When faith’s presence is established it arrives with precise words, carefully measured. Mitered corners are accurately joined. We are carried through this life as we live with eternal life. We know that through Christ, By this gospel you are saved, if you hold firmly to the word I preached to you” (1 Corinthians 15:2).

Life Applications

There are at least four strong sides in faith’s frame which is recorded in today’s passage. Use the time wisely and identify them. Here are two to help you: 1.) Christ died for our sins according to the Scriptures. 2.) he was buried, … he was raised on the third day according to the Scriptures; 3.)                                                          4.)                                                                   .

If you were charged to create faith’s frame what words and images would you use?

Do historic frames created by earlier generations of disciples help you frame your faith? The Nicene Creed and Apostles Creed are two examples. These and other examples are available through online resources.


Wednesday, 22 September 2021 00:00

i will always love you

Isaiah 40:1-31

The title of the song, “I Will Always Love You,” by Whitney Houston, may be true or not. How long is “always?” Is it a lifetime, or until someone else changes her mind? Is love always nice?

Handel’s Messiah is replete with verses from Isaiah 40 that tell of God’s love for His people. Unfortunately, Israel as a nation was in captivity because of their idolatry. Can God’s judgment be true love? Interestingly the chapter begins with Comfort my people.

George Frederic Handel chose this passage of Scripture for many of the lyrics to Part I of his “Messiah.” He recognized that Isaiah was prophesying the deliverance of God’s people. See the lyrics by song number below:

2. Tenor Recitative. — Isaiah 40:1-3. “Comfort ye, comfort ye my people, saith your God. Speak ye comfortably to Jerusalem, and cry unto her, that her warfare is accomplished, that her iniquity is pardoned. The voice of him that crieth in the wilderness: Prepare ye the way of the Lord, make straight in the desert a highway for our God.”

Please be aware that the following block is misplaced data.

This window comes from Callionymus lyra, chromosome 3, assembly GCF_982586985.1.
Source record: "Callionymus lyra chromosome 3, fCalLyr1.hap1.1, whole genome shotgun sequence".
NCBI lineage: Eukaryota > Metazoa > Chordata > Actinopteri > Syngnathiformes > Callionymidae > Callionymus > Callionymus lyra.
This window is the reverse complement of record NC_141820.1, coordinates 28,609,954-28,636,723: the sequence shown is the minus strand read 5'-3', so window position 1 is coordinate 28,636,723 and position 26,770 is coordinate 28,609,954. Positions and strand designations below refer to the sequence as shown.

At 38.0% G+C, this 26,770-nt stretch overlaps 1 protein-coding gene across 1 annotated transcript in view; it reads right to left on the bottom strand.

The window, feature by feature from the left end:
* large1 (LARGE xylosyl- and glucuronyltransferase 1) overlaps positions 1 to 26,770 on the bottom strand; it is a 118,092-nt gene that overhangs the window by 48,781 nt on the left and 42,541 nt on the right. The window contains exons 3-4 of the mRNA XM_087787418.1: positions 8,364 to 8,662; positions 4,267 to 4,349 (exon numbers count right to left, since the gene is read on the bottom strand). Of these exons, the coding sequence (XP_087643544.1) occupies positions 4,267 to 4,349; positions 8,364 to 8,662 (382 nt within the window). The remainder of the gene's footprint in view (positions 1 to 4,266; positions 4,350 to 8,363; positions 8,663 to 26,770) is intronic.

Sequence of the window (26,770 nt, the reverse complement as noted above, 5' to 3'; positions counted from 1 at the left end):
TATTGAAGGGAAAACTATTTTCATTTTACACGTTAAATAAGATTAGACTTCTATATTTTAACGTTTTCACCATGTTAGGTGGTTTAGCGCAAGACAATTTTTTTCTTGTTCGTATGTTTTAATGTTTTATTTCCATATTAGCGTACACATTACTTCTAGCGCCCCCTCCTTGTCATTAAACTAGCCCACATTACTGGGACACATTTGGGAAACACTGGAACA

3. Tenor Air — Isaiah 40:4. “Every valley shall be exalted, and every mountain and hill made low, the crooked straight, and the rough places plain.”

4. Chorus — Isaiah 40:5. “And the glory of the Lord shall be revealed, and all flesh shall see it together: for the mouth of the Lord hath spoken it.”

9. Alto Air and Chorus — Isaiah 40:9; Isaiah 60:1. “O thou that tellest good tidings to Zion, get thee up into the high mountain; O thou that tellest good tidings to Jerusalem, lift up thy voice with strength; lift it up, and be not afraid; say unto the cities of Judah, Behold, your God! Arise, shine; for thy light is come, and the glory of the Lord is risen upon thee.”

20. Alto Air — Isaiah 40:11; Matthew 11:28, 29. “He shall feed his flock like a shepherd; and he shall gather the lambs with His arm, and carry them in His bosom, and gently lead those that are with young...”

Such precious truths! These verses prophesy the comfort coming for God’s people. “The basis for the comfort is the coming of the Messiah. The guaranty of the comfort which is promised is the Word of God in its everlastingness, which is alluded to in 1 Peter 1:24, 25.“ (Alfred Martin, Isaiah - The Salvation of Jehovah, p. 69)